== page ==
A Transport of Delight: CD Transport Jitter Page 4

After measuring the first two products (the PS Lambda and the Panasonic SV-3700), I went back and repeated my measurements to make sure the analyzer was giving consistent results, and that my test setup was correct. When I remeasured the SV-3700, I got about half the jitter than when I first measured it!

What caused this reduction in measured jitter?

Changing the direction of the digital interconnect between the transport and the jitter analyzer.

This phenomenon was easily repeatable: put the cable in one direction and read the RMS jitter voltage, then reverse the cable direction and watch the RMS jitter voltage drop. Although I'd heard differences in digital-cable directionality, I was surprised the difference in jitter was so easily measurable—and that the jitter difference was nearly double.

To confirm this phenomenon, I repeated the test five times each on three different digital interconnects. One was a generic audio cable, the other two were Mod Squad Wonder Link and Aural Symphonics Digital Standard, both highly regarded cables specifically designed for digital transmission. The generic cable wasn't directional: it produced the same high jitter in either direction. But both the Wonder Link and the Aural Symphonics had lower jitter levels overall, but different jitter levels depending on their direction. Moreover, the generic cable had higher jitter than either of the two premium cables—even in the latters' "high-jitter" direction.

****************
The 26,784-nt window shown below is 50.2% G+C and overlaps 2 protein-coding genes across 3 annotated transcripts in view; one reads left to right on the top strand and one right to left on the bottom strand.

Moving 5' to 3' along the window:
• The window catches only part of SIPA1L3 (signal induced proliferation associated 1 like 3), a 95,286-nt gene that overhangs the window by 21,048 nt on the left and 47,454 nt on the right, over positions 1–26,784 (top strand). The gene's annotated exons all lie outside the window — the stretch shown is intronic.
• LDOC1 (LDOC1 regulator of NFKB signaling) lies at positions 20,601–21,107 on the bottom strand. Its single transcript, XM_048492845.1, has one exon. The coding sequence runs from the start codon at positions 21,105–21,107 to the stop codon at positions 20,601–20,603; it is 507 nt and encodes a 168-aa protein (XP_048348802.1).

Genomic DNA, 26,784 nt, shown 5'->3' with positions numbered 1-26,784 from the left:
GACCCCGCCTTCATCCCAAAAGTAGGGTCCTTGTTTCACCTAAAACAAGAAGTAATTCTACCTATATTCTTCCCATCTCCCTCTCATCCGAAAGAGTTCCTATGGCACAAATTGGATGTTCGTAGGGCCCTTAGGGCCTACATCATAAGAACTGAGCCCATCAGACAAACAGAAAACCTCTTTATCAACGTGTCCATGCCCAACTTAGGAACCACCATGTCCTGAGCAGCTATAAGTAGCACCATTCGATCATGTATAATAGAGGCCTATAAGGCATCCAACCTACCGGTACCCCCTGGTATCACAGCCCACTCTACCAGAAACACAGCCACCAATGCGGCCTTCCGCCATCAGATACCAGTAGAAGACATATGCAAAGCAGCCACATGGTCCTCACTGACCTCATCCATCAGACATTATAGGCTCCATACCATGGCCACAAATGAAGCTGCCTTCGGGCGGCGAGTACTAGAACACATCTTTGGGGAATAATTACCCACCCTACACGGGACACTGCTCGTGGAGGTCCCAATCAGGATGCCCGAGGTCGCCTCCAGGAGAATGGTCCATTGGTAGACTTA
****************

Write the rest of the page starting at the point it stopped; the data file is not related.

Fig.8 shows the jitter difference between cable direction in Wonder Link using the Panasonic '3700 as the source (the difference was about the same in the Aural Symphonics). Note that, at these high levels, small differences in the trace are significant. Between "10m" and "0.1" on the vertical scale, each horizontal division is 100ps. The overall RMS jitter was 4050ps with the Wonder Link connected in one direction, and 2700ps with the cable reversed.

Fig.8 Panasonic SV-3700 DAT recorder, jitter in S/PDIF data signal, 20Hz-50kHz, with Mod Squad data cable one way around (solid) vs the other (dotted). RMS jitter measured 4050ps vs 2700ps (vertical scale, 1ps-2ns, 100µV = 1ps).